Hard to swallow: The Red Pill

The film, The Red Pill, has recently caught my eye. I haven’t seen it yet (but I’m going to try to). What has caught my attention is this: from what I can tell (from articles , Wikipedia, watching the trailer) the film attempts to show how the gender debate is hurting men. I don’t know that I would rush to see it normally, but feminists have been actively campaigning against it, and getting it banned from various cinemas. Well, if what I read about it is correct then feminists are trying to stifle and oppress fair comment, and nothing gets my goat more than that. I invite you to read this re-blogged article, and if it interests you, maybe go and see the film. Cheers!

The Sydney Tory

I had found it, I had turned off the lights and I was ready. Ready to watch a film that has been labelled ‘misogynistic propaganda’, a film that has been banned and protested, a film that had caught my attention. ‘The Red Pill’ is a documentary by Cassie Jaye that follows her life-altering journey into the world of the men’s rights movement. I had sought it out after reading several articles about screenings of the film being shut down in the socialist republic of Melbourne. The funny thing is, after watching it, I could maybe understand the protests and the women trying to shut it down. That is to say, if they had actually watched the film all the way through.

Because to be honest, it is an uncomfortable film to watch as a woman. It makes you question your role in the world and your perspective on the gender…

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Waleed, a bit of a hero really

There are some people who seem to be good at just about everything, damn it

Just the other night we had a big national entertainment awards night called “the Logies”. The big prize of the night is the gold Logie, for the most outstanding Personality on Australian Television. It was won this time by a guy called Waleed Ali.


He’s an amazing person. My wife was telling me she watched one of those shows that delve into a celebrity’s background, and it turns out he was good at just about everything. He’s a killer guitarist, and played guitar in a professional band called “Robot Child” (maybe he still does). He was apparently school captain, great at sports, won top academic awards in school, is now actively involved as a member of the Global Terrorism Research Centre, member of the Islamic Council of Victoria, and is a regular on one of Australia’s top media shows called “The Project” (which is what he earned the Gold Logie for).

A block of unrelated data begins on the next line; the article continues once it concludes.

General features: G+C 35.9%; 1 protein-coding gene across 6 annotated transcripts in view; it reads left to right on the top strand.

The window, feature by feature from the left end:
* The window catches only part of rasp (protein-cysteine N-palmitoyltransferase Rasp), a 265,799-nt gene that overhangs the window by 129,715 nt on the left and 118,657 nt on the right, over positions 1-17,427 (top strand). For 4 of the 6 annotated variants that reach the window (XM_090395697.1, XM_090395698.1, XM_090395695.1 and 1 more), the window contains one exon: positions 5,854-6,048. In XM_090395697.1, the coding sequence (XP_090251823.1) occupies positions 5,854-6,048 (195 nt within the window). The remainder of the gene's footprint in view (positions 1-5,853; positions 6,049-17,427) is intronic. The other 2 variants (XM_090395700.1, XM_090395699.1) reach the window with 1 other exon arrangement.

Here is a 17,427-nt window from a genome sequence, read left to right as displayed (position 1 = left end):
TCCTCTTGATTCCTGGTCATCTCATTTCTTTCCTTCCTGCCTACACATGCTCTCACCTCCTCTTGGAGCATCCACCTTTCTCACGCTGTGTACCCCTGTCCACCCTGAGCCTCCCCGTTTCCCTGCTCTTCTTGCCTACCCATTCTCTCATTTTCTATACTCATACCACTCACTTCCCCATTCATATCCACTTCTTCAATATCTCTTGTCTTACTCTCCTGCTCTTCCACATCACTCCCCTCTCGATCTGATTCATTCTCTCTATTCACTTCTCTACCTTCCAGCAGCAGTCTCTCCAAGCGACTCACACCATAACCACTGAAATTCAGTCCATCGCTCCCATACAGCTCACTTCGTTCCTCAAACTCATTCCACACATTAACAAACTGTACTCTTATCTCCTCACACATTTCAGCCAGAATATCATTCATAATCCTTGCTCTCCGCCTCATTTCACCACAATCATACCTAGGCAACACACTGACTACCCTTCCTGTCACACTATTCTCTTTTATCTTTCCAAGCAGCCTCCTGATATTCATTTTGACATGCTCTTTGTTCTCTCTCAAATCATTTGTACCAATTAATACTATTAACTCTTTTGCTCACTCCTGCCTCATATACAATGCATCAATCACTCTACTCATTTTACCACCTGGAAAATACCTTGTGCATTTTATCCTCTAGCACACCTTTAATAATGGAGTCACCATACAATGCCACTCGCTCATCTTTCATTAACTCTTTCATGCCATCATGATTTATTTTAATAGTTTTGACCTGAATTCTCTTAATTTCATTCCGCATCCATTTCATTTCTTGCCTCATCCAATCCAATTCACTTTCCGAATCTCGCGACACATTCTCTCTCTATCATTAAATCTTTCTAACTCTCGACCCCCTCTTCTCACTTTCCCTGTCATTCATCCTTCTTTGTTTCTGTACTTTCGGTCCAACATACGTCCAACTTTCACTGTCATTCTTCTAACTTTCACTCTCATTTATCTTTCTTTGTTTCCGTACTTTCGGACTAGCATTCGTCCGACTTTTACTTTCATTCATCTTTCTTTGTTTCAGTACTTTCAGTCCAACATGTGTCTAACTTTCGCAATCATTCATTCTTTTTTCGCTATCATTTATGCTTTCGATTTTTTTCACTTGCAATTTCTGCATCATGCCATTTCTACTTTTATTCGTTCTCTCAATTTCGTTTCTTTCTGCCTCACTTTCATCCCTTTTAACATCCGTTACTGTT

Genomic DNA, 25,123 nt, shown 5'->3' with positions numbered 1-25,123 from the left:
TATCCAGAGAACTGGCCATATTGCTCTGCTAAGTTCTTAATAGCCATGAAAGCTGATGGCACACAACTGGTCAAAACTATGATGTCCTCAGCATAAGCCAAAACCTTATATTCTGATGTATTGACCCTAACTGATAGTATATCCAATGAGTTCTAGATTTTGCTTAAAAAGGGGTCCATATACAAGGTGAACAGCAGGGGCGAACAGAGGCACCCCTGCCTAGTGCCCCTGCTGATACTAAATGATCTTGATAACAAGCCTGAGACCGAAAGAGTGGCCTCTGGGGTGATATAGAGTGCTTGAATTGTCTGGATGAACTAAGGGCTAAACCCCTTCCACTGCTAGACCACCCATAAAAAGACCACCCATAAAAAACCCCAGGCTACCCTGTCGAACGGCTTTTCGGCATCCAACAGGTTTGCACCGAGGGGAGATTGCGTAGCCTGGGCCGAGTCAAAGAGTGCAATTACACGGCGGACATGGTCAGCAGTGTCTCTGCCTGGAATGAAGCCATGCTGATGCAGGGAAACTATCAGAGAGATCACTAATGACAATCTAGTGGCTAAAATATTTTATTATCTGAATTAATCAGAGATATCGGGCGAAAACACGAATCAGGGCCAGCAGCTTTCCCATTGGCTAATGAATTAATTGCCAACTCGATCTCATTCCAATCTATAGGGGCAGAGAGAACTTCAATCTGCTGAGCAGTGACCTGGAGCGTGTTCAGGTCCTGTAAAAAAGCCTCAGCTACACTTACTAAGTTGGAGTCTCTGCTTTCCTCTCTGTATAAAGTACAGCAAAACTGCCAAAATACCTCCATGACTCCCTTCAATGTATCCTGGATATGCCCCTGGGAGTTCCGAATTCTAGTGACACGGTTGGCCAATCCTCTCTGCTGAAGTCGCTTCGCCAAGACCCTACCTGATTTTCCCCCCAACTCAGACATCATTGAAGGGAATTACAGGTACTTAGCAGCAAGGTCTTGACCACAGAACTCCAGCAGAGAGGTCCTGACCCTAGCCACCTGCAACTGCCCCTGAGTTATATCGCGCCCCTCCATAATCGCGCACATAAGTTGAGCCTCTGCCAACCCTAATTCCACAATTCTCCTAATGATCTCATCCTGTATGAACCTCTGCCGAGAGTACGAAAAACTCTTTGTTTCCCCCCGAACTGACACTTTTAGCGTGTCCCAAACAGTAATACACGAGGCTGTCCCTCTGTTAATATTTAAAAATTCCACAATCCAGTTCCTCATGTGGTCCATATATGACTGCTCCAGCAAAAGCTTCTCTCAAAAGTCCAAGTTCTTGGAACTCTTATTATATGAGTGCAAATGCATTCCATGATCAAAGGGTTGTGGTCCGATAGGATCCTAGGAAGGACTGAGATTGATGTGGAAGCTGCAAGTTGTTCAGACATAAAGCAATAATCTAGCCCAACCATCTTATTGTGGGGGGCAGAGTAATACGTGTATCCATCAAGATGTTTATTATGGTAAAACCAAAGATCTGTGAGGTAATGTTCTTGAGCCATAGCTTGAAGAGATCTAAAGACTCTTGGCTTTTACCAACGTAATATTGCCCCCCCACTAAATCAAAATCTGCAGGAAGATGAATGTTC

Okay, pretty amazing guy. And then he gives his thank you speech for the award.

Is there nothing he can do wrong? He spoke glowingly of his wife and how he was glad she wasn’t doing the same work as he was because she would be up here right now instead of him – she was “smarter and wittier” than him along with a host of other qualities, but was too busy saving the world with her humanitarian projects. And he meant every word.

He then turned his speech into a stand for equality and understanding. Being an Egyptian and a Muslim, he is not your typical Australian and not everyone is pleased that he is at the top and receiving recognition. He spoke of someone he knew who changed their name from Mustafa, (a real life example) because they just wouldn’t have got ahead in their industry if they hadn’t, and he regarded his win as validation for people like him with weird names (ie not white angle Saxon and therefore at risk of marginalisation). And apparently his win was in the face of opposition – there were some who had questioned his very nomination for the Gold Logies, and that of another non Anglo Saxon, Lee Lin Chin.

Wow – I wouldn’t have thought discrimination of that magnitude was still so prevalent. But that’s for another time.

Back to Waleed. As I think of him I’m torn between feelings of admiration and awe that such a well balanced gifted human being exists, to feelings of unadulterated envy. How the hell did he get so lucky? Why should someone have SO much talent and a great personality to boot? It reminds me of when I see YouTube video clips of bass guitarists who play so amazingly well that I feel like burning my bass guitar and never playing again (I have it on good authority that I’m not the only musician who feels this way when they see geniuses playing).

Now I know no-one’s perfect, so Waleed must have his flaws. I get the impression he’s a pretty ambitious guy (not a bad thing in itself). I reckon that sometimes when he’s tired he gets irritable and cranky (like all of us). And I have a faint suspicion that he played the ethnicity card in his speech at least partly to make himself look good.

Now, if I’m right in those things (if) what does that mean? It means he’s human – thank goodness.

Waleed has come in for his share of scathing criticism, mostly from people who disagree strongly with the moral stances he takes or who are threatened by his Muslim background. There are people who would roll their eyes at the compliments I’ve just given him, with the phrase “oh come on” forming incredulously on their lips. They would probably take the few flaws that I have alluded to and magnify them one hundredfold in their attempt to discredit him in any way they can. No-one is without enemies, and if they are, they are probably not making a difference in the world.

He is good, dammit, and hopefully any flaws that eventually surface (if they ever do) will not be serious enough to change the good that he can do and has done. His glow is not likely to last forever, but people like him can often just keep quietly working away behind the scenes, just like he did before the spotlight found him.

Not that I expect that to happen any time soon.

Waleed I salute you. Now just for me, please, please, go and do something a little silly or dumb. It would make me feel a whole lot better 🙂